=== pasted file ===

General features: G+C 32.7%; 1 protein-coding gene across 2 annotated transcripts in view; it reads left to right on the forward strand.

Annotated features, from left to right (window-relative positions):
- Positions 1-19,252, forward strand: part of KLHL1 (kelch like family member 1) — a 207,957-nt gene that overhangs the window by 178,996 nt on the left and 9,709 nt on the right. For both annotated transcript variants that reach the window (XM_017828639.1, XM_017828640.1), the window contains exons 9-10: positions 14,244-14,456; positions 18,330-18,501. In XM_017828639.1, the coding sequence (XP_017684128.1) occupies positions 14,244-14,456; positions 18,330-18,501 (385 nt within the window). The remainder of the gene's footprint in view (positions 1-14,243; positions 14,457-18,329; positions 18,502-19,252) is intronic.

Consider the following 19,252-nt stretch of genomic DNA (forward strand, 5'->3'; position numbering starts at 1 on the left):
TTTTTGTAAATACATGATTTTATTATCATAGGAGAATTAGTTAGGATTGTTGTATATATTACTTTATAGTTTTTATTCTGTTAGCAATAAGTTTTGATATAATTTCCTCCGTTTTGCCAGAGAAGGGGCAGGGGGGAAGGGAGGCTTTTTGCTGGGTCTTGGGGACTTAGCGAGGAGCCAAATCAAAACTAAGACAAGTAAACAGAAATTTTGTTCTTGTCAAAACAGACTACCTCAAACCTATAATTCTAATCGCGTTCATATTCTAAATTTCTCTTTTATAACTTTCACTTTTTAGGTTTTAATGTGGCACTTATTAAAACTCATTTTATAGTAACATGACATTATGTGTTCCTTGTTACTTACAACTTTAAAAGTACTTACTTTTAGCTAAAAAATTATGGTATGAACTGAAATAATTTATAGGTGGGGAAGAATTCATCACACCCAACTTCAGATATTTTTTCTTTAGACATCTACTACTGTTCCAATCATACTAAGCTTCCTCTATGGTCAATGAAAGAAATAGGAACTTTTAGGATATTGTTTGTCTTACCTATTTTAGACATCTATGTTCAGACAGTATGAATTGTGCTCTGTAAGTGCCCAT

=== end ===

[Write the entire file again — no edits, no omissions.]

General features: G+C 32.7%; 1 protein-coding gene across 2 annotated transcripts in view; it reads left to right on the forward strand.

Annotated features, from left to right (window-relative positions):
- Positions 1-19,252, forward strand: part of KLHL1 (kelch like family member 1) — a 207,957-nt gene that overhangs the window by 178,996 nt on the left and 9,709 nt on the right. For both annotated transcript variants that reach the window (XM_017828639.1, XM_017828640.1), the window contains exons 9-10: positions 14,244-14,456; positions 18,330-18,501. In XM_017828639.1, the coding sequence (XP_017684128.1) occupies positions 14,244-14,456; positions 18,330-18,501 (385 nt within the window). The remainder of the gene's footprint in view (positions 1-14,243; positions 14,457-18,329; positions 18,502-19,252) is intronic.

Consider the following 19,252-nt stretch of genomic DNA (forward strand, 5'->3'; position numbering starts at 1 on the left):
TTTTTGTAAATACATGATTTTATTATCATAGGAGAATTAGTTAGGATTGTTGTATATATTACTTTATAGTTTTTATTCTGTTAGCAATAAGTTTTGATATAATTTCCTCCGTTTTGCCAGAGAAGGGGCAGGGGGGAAGGGAGGCTTTTTGCTGGGTCTTGGGGACTTAGCGAGGAGCCAAATCAAAACTAAGACAAGTAAACAGAAATTTTGTTCTTGTCAAAACAGACTACCTCAAACCTATAATTCTAATCGCGTTCATATTCTAAATTTCTCTTTTATAACTTTCACTTTTTAGGTTTTAATGTGGCACTTATTAAAACTCATTTTATAGTAACATGACATTATGTGTTCCTTGTTACTTACAACTTTAAAAGTACTTACTTTTAGCTAAAAAATTATGGTATGAACTGAAATAATTTATAGGTGGGGAAGAATTCATCACACCCAACTTCAGATATTTTTTCTTTAGACATCTACTACTGTTCCAATCATACTAAGCTTCCTCTATGGTCAATGAAAGAAATAGGAACTTTTAGGATATTGTTTGTCTTACCTATTTTAGACATCTATGTTCAGACAGTATGAATTGTGCTCTGTAAGTGCCCAT